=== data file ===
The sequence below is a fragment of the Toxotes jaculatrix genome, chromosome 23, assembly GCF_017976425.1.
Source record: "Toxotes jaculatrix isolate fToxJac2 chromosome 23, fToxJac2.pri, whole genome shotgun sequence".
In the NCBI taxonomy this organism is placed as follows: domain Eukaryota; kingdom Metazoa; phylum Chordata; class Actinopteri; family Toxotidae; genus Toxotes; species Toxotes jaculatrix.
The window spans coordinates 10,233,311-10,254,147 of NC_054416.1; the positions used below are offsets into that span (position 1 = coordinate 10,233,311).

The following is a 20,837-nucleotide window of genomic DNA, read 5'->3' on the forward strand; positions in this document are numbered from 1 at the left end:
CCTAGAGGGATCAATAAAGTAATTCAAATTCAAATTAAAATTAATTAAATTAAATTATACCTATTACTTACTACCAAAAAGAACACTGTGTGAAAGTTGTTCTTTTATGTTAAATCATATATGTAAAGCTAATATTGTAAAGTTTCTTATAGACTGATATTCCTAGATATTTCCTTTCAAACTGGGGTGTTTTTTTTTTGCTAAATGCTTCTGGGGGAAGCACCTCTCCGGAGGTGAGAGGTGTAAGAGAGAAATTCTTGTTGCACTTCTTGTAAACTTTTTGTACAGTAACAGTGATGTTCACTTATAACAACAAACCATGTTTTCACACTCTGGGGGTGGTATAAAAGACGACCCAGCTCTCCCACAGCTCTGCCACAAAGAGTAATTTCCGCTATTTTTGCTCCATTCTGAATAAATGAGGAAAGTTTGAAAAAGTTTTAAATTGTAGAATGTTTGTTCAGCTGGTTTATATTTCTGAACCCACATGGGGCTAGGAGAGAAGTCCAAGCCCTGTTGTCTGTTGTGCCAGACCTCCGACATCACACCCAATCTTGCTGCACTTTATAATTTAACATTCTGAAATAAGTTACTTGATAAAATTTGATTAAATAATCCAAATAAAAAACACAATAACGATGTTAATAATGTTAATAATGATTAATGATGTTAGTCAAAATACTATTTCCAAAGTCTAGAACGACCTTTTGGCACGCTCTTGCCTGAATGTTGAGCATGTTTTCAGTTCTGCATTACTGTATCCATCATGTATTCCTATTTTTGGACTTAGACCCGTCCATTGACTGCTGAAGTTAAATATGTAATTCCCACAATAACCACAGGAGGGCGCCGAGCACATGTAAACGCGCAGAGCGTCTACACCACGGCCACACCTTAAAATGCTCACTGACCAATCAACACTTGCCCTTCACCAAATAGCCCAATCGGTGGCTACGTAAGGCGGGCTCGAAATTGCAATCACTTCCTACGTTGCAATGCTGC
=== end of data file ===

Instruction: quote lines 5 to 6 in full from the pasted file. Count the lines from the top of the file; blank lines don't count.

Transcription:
The following is a 20,837-nucleotide window of genomic DNA, read 5'->3' on the forward strand; positions in this document are numbered from 1 at the left end:
CCTAGAGGGATCAATAAAGTAATTCAAATTCAAATTAAAATTAATTAAATTAAATTATACCTATTACTTACTACCAAAAAGAACACTGTGTGAAAGTTGTTCTTTTATGTTAAATCATATATGTAAAGCTAATATTGTAAAGTTTCTTATAGACTGATATTCCTAGATATTTCCTTTCAAACTGGGGTGTTTTTTTTTTGCTAAATGCTTCTGGGGGAAGCACCTCTCCGGAGGTGAGAGGTGTAAGAGAGAAATTCTTGTTGCACTTCTTGTAAACTTTTTGTACAGTAACAGTGATGTTCACTTATAACAACAAACCATGTTTTCACACTCTGGGGGTGGTATAAAAGACGACCCAGCTCTCCCACAGCTCTGCCACAAAGAGTAATTTCCGCTATTTTTGCTCCATTCTGAATAAATGAGGAAAGTTTGAAAAAGTTTTAAATTGTAGAATGTTTGTTCAGCTGGTTTATATTTCTGAACCCACATGGGGCTAGGAGAGAAGTCCAAGCCCTGTTGTCTGTTGTGCCAGACCTCCGACATCACACCCAATCTTGCTGCACTTTATAATTTAACATTCTGAAATAAGTTACTTGATAAAATTTGATTAAATAATCCAAATAAAAAACACAATAACGATGTTAATAATGTTAATAATGATTAATGATGTTAGTCAAAATACTATTTCCAAAGTCTAGAACGACCTTTTGGCACGCTCTTGCCTGAATGTTGAGCATGTTTTCAGTTCTGCATTACTGTATCCATCATGTATTCCTATTTTTGGACTTAGACCCGTCCATTGACTGCTGAAGTTAAATATGTAATTCCCACAATAACCACAGGAGGGCGCCGAGCACATGTAAACGCGCAGAGCGTCTACACCACGGCCACACCTTAAAATGCTCACTGACCAATCAACACTTGCCCTTCACCAAATAGCCCAATCGGTGGCTACGTAAGGCGGGCTCGAAATTGCAATCACTTCCTACGTTGCAATGCTGC